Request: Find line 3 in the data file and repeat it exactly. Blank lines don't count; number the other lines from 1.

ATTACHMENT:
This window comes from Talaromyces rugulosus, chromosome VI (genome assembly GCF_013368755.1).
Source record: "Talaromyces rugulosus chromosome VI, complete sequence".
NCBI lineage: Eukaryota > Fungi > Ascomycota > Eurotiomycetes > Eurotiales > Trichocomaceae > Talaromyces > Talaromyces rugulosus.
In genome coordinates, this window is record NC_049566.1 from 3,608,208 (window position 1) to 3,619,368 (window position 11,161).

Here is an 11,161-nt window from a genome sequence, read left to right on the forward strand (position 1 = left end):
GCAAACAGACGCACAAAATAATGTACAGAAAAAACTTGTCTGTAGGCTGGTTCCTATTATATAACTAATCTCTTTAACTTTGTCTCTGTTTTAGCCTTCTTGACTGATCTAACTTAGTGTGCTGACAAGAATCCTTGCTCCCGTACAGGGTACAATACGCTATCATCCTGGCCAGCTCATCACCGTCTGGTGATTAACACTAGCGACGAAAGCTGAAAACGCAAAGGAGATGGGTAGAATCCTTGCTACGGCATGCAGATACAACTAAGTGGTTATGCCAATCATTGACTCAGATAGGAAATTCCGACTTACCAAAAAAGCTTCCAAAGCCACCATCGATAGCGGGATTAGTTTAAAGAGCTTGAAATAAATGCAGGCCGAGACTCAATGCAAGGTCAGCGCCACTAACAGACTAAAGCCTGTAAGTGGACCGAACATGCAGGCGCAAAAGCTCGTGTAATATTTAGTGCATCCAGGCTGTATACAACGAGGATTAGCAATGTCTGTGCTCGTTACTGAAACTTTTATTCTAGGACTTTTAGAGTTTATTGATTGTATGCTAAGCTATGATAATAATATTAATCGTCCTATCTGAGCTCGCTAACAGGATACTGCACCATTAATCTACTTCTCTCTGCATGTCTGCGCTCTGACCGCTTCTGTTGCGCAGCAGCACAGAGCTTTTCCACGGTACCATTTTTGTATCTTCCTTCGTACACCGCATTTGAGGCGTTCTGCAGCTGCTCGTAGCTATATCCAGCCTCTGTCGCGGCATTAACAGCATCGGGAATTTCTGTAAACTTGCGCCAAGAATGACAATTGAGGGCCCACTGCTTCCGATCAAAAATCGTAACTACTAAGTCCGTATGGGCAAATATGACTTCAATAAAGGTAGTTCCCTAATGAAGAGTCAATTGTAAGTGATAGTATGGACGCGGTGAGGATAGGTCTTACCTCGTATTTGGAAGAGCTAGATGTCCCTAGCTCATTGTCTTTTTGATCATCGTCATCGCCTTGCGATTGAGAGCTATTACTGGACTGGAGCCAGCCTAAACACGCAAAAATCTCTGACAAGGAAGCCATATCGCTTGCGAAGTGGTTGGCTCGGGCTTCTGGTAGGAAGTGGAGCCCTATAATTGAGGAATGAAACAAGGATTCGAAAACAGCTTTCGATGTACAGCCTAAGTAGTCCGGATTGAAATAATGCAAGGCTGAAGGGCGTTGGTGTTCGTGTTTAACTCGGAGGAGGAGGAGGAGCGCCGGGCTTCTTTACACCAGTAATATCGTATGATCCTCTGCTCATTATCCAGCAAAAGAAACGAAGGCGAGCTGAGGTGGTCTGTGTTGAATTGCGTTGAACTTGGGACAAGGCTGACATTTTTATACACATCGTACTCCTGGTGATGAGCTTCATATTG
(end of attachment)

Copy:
NCBI lineage: Eukaryota > Fungi > Ascomycota > Eurotiomycetes > Eurotiales > Trichocomaceae > Talaromyces > Talaromyces rugulosus.